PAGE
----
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Barramundi BigTime

Homeward Bound - 13th April 1999

The road trip to McArthur River Mine Airport was pretty uneventful, as it was slowly starting to sink in we were actually heading back home. Prior to this fishing trip, our level of expectations had been pretty high, of catching a vast variety of fish, including the elusive Barramundi. I even named this story "Barramundi Bigtime", with expectations of catching a Barra.

It can't be said that we didn't fish hard for the Barra, or didn't fish hard, period. On average, we fished 10 hours per day for six and a half days, that's 65 hours worth of fishing. With all the fish that we fought, caught or released, I can quite easily say that I am not disappointed that neither of us caught a Barra. When you compare the aerial acrobatics of a Queenfish, the pull of a Spanish Mackerel, the fight of a Dog Mackerel or Barracuda, the savoury taste of a Coral Trout, it surely compensates for the absence of a Barra.

The weather up North after the wet season is totally unique, with 33-37°C temperatures during the day, and 22-26°C during the night. Mosquitoes are fairly prolific during the warm, still nights, and insect repellant is a must. You do acclimatise yourself to the weather after about 2 days, and sunscreens and hats are the order during the day.

We said our fairwells to Mark, promising to keep in touch, with the commitment of someday returning to North Island. As with all plane flights, the best part of any flight is the take-off, where man and machine compatibly joins to display and feel the awesome thrust and power of a take off ! Must be the man in me coming out !!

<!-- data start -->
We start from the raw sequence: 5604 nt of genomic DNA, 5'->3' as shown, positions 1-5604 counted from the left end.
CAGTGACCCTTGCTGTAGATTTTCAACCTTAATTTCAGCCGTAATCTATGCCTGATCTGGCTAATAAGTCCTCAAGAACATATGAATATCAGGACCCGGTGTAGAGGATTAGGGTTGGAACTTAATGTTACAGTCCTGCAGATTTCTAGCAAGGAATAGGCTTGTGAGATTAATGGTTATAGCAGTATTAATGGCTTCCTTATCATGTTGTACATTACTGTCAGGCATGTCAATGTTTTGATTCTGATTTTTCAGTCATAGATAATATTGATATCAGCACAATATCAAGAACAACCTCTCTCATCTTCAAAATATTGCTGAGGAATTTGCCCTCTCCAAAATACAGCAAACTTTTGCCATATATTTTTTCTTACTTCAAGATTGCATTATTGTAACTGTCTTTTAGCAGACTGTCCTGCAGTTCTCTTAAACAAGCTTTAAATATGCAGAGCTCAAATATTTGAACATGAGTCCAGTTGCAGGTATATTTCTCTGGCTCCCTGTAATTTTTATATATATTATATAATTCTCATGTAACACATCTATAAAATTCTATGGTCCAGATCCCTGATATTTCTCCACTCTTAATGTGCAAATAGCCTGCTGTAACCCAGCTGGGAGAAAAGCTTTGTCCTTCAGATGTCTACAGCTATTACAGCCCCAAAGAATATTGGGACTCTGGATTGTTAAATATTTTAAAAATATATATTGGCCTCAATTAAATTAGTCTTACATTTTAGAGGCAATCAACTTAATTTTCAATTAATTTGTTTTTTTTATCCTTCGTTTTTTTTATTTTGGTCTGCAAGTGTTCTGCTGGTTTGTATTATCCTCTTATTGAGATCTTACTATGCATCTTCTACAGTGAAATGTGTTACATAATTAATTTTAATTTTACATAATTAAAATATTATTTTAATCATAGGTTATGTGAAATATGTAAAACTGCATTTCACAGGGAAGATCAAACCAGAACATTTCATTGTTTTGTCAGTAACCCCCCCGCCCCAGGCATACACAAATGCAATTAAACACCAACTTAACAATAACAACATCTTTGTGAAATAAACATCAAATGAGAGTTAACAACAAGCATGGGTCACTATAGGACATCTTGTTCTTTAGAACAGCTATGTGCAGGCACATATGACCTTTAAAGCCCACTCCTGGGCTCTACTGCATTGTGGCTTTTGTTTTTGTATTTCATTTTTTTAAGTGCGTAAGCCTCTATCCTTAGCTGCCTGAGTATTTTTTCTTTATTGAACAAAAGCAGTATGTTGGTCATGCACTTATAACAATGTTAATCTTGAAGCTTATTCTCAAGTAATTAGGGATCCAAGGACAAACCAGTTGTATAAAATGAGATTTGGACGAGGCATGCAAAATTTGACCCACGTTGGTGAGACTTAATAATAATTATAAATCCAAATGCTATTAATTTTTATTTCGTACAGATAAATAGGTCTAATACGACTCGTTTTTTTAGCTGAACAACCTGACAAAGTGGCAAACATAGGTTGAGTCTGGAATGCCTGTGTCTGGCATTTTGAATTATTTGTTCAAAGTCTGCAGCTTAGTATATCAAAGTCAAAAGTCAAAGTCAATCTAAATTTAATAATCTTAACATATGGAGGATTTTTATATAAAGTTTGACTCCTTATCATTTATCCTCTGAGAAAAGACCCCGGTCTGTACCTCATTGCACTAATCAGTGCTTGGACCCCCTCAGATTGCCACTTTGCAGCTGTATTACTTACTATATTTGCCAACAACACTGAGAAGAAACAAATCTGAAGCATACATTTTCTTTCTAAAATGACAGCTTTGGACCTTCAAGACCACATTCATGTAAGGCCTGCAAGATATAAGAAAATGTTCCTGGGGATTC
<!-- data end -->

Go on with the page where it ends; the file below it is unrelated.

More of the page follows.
We were slowly counting the hours for our approach towards Adelaide, and as we were descending from our cruising altitude of 36,000ft , we could easily identify landmarks such as Lake Eyre and Lake Torrens, Whyalla, Pt. Lincoln and of all things, a Collins Class submarine out on its test patrol in the Spencer Gulf.

We arrived in Adelaide around 4.00pm, and I must say that it was great to see my wife and son, none worse for wear during my absence. Infact, David's first words to me were "Dad, did you bring any fish home ?". Notice how he didn't say "Did I catch any fish", as he knew I would !!

So there you have it, our first trip to the Northern Territory. A monster of a story to write about, but nevertheless, a story that had to be told.

I recently spoke to Mark over the phone, and he stated that they are catching Spanish Mackerel in the 25kg range, Red Emperor in the 8kg range, and the tuna are definitely in. Since the trip, I have been able to convince my wife, Kerry, to let me go again next year to North Island, a pilgrimage I intend to hopefully make with Coho and Chinook.

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